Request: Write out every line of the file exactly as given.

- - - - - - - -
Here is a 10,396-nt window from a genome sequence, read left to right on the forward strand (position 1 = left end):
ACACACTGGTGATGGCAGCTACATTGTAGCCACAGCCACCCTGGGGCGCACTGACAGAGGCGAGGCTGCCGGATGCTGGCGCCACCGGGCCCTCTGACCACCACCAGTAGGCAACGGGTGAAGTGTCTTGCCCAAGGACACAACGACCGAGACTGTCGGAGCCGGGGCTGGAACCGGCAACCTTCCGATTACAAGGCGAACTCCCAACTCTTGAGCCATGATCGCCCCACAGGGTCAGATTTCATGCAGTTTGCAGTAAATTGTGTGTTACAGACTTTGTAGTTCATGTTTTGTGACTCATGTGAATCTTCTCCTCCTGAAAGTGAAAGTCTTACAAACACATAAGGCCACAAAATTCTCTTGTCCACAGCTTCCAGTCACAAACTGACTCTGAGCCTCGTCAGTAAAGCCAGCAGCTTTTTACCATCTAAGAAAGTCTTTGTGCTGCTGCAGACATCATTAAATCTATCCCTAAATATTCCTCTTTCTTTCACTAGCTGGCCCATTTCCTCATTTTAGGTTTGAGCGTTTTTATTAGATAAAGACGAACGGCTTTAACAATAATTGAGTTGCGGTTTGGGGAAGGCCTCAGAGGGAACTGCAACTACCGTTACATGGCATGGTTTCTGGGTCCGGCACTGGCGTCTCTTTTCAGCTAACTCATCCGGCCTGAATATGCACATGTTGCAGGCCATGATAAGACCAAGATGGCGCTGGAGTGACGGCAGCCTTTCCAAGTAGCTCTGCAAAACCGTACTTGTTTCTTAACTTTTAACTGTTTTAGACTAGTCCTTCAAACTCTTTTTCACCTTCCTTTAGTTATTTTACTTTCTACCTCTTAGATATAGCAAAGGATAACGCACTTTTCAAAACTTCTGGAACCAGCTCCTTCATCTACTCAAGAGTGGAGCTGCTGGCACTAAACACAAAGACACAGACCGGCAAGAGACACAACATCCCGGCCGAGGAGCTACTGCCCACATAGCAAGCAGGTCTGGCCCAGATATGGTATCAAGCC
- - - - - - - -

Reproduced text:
Here is a 10,396-nt window from a genome sequence, read left to right on the forward strand (position 1 = left end):
ACACACTGGTGATGGCAGCTACATTGTAGCCACAGCCACCCTGGGGCGCACTGACAGAGGCGAGGCTGCCGGATGCTGGCGCCACCGGGCCCTCTGACCACCACCAGTAGGCAACGGGTGAAGTGTCTTGCCCAAGGACACAACGACCGAGACTGTCGGAGCCGGGGCTGGAACCGGCAACCTTCCGATTACAAGGCGAACTCCCAACTCTTGAGCCATGATCGCCCCACAGGGTCAGATTTCATGCAGTTTGCAGTAAATTGTGTGTTACAGACTTTGTAGTTCATGTTTTGTGACTCATGTGAATCTTCTCCTCCTGAAAGTGAAAGTCTTACAAACACATAAGGCCACAAAATTCTCTTGTCCACAGCTTCCAGTCACAAACTGACTCTGAGCCTCGTCAGTAAAGCCAGCAGCTTTTTACCATCTAAGAAAGTCTTTGTGCTGCTGCAGACATCATTAAATCTATCCCTAAATATTCCTCTTTCTTTCACTAGCTGGCCCATTTCCTCATTTTAGGTTTGAGCGTTTTTATTAGATAAAGACGAACGGCTTTAACAATAATTGAGTTGCGGTTTGGGGAAGGCCTCAGAGGGAACTGCAACTACCGTTACATGGCATGGTTTCTGGGTCCGGCACTGGCGTCTCTTTTCAGCTAACTCATCCGGCCTGAATATGCACATGTTGCAGGCCATGATAAGACCAAGATGGCGCTGGAGTGACGGCAGCCTTTCCAAGTAGCTCTGCAAAACCGTACTTGTTTCTTAACTTTTAACTGTTTTAGACTAGTCCTTCAAACTCTTTTTCACCTTCCTTTAGTTATTTTACTTTCTACCTCTTAGATATAGCAAAGGATAACGCACTTTTCAAAACTTCTGGAACCAGCTCCTTCATCTACTCAAGAGTGGAGCTGCTGGCACTAAACACAAAGACACAGACCGGCAAGAGACACAACATCCCGGCCGAGGAGCTACTGCCCACATAGCAAGCAGGTCTGGCCCAGATATGGTATCAAGCC